In NE, Goodwill and DHHS Partner to Place Unemployed Workers in Jobs

Workers assemble productsThe state of Nebraska has employed the assistance of Nebraska Goodwill agencies for a new four-year state pilot program called GoodHire. Through the initiative, employers will receive up to $4,000 of a workers wages for the first six months of employment if the individual receives welfare benefits. Funding for GoodHire comes from state grants through the state’s Department of Health and Human Services, also part of federal Temporary Assistance to Needy Families (TANF).

Justin Dougherty, director of workforce services for Goodwill Omaha (NE) told the Omaha World-Herald that the purpose is to help people who wish to work, who “don’t look good on paper” due to an inconsistent work history.

“It creates that incentive to try to encourage investment, but then it steps out in six months and you’re back to having the employer and the employee in the marketplace. It doesn’t create a long-term dependence on the part of the employer or employee. It is really a jump-start,” said Nebraska State Sen. Sue Crawford, who originally proposed the GoodHire initiative in a bill.

Interested applicants will have to participate in the Employment First program, which is currently part of Nebraska’s TANF, to become “job ready.” Local Goodwills will then connect those who successfully complete the program with a group of employers looking to hire.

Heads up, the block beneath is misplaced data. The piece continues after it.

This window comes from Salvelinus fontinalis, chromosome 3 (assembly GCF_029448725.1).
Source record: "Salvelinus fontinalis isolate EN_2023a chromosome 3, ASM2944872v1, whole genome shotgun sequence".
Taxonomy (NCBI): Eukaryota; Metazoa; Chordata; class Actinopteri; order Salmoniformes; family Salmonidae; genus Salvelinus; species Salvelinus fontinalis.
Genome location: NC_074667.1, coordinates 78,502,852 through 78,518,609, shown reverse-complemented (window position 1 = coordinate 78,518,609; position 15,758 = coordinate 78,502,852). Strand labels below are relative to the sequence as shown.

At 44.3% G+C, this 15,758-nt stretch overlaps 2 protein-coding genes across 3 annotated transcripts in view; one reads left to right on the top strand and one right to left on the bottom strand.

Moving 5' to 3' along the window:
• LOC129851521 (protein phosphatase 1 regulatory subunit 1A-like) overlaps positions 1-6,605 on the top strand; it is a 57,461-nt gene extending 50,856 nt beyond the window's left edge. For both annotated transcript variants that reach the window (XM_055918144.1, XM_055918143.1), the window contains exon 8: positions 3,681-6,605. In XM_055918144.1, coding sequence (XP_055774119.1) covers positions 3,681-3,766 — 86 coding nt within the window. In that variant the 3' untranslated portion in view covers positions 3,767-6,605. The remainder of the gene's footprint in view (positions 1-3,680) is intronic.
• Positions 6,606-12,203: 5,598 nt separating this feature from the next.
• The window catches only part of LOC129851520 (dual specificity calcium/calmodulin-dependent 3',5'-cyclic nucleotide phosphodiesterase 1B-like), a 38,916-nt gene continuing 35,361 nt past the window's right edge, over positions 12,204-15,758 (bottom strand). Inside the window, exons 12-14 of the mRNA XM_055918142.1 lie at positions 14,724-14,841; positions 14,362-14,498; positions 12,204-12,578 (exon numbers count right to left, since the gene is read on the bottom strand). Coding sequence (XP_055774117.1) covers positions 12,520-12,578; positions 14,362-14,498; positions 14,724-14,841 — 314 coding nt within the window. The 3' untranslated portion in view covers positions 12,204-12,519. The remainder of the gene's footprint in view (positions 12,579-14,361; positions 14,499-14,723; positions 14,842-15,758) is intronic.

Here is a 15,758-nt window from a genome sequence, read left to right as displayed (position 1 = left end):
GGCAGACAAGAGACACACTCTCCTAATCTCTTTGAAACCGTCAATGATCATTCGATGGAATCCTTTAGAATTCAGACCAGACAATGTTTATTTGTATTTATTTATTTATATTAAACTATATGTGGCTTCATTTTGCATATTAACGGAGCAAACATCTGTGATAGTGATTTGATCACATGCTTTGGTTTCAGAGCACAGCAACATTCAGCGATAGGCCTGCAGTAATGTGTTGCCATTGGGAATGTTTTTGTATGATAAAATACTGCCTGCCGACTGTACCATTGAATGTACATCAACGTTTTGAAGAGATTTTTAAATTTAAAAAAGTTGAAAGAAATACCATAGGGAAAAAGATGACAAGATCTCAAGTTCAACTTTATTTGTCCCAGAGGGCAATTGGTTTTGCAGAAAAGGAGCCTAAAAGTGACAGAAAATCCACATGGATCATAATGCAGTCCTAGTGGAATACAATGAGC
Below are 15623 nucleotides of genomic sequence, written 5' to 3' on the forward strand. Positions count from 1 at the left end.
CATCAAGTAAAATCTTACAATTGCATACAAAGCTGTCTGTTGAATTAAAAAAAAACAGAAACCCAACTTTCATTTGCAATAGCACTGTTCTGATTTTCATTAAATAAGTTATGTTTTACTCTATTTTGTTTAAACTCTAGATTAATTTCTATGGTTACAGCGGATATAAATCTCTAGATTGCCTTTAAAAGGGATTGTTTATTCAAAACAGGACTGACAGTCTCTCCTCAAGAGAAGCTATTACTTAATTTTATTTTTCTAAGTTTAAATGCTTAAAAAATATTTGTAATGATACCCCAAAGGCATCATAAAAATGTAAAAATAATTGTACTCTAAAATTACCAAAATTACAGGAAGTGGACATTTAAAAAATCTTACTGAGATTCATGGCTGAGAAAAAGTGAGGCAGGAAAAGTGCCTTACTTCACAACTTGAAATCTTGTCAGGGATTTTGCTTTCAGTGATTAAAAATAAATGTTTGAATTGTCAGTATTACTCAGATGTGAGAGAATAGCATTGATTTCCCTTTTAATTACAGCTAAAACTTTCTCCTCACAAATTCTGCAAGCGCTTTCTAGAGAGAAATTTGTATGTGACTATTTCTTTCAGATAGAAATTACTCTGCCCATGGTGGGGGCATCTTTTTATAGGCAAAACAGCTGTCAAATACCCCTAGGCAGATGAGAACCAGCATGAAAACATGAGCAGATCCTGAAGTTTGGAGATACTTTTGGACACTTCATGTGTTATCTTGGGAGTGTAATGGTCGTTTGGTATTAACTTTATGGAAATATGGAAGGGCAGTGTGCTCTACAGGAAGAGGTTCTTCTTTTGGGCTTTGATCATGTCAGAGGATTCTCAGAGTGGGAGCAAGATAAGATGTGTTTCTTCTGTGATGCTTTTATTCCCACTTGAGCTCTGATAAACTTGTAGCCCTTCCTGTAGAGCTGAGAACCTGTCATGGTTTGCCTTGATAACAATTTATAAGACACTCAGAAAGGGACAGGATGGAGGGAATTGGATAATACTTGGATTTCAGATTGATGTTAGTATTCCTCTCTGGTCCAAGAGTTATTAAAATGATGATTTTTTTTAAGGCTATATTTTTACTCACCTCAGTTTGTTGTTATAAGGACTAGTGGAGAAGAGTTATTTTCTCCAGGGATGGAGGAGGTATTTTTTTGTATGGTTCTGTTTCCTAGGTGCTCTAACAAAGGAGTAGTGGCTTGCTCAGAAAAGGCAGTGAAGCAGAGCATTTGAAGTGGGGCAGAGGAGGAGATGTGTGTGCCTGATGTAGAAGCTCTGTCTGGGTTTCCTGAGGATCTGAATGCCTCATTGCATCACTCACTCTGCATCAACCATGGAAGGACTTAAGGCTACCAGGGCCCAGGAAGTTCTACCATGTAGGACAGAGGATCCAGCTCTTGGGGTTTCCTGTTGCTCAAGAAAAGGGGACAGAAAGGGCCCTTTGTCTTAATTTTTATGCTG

Program sponsors hope that the business will keep their new hires on board after the subsidized six month term. The goal is to place 150 people in jobs for each of the four years, with wages averaging a minimum of $10 per hour, for at least 30 hours per week.

“The belief is that once an individual is placed in a position that gives them not only a paycheck but the feeling of working hard, the ability to put food on the table, and the pride that goes with that, the belief is that individual is not going to go back if they can avoid it,” said Dougherty.

The state and Goodwill plan to analyze GoodHire’s success to determine whether the program will be extended beyond the initial pilot.